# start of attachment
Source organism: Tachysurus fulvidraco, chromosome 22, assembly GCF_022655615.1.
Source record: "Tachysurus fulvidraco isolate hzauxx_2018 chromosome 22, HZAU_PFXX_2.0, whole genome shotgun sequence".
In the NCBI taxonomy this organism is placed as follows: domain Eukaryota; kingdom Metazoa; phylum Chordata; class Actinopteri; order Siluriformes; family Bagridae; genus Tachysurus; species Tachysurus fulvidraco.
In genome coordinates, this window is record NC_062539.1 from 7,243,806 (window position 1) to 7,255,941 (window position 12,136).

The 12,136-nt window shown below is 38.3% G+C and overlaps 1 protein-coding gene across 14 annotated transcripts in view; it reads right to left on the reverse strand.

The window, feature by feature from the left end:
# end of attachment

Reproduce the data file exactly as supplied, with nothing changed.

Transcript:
Source organism: Tachysurus fulvidraco, chromosome 22, assembly GCF_022655615.1.
Source record: "Tachysurus fulvidraco isolate hzauxx_2018 chromosome 22, HZAU_PFXX_2.0, whole genome shotgun sequence".
In the NCBI taxonomy this organism is placed as follows: domain Eukaryota; kingdom Metazoa; phylum Chordata; class Actinopteri; order Siluriformes; family Bagridae; genus Tachysurus; species Tachysurus fulvidraco.
In genome coordinates, this window is record NC_062539.1 from 7,243,806 (window position 1) to 7,255,941 (window position 12,136).

The 12,136-nt window shown below is 38.3% G+C and overlaps 1 protein-coding gene across 14 annotated transcripts in view; it reads right to left on the reverse strand.

The window, feature by feature from the left end: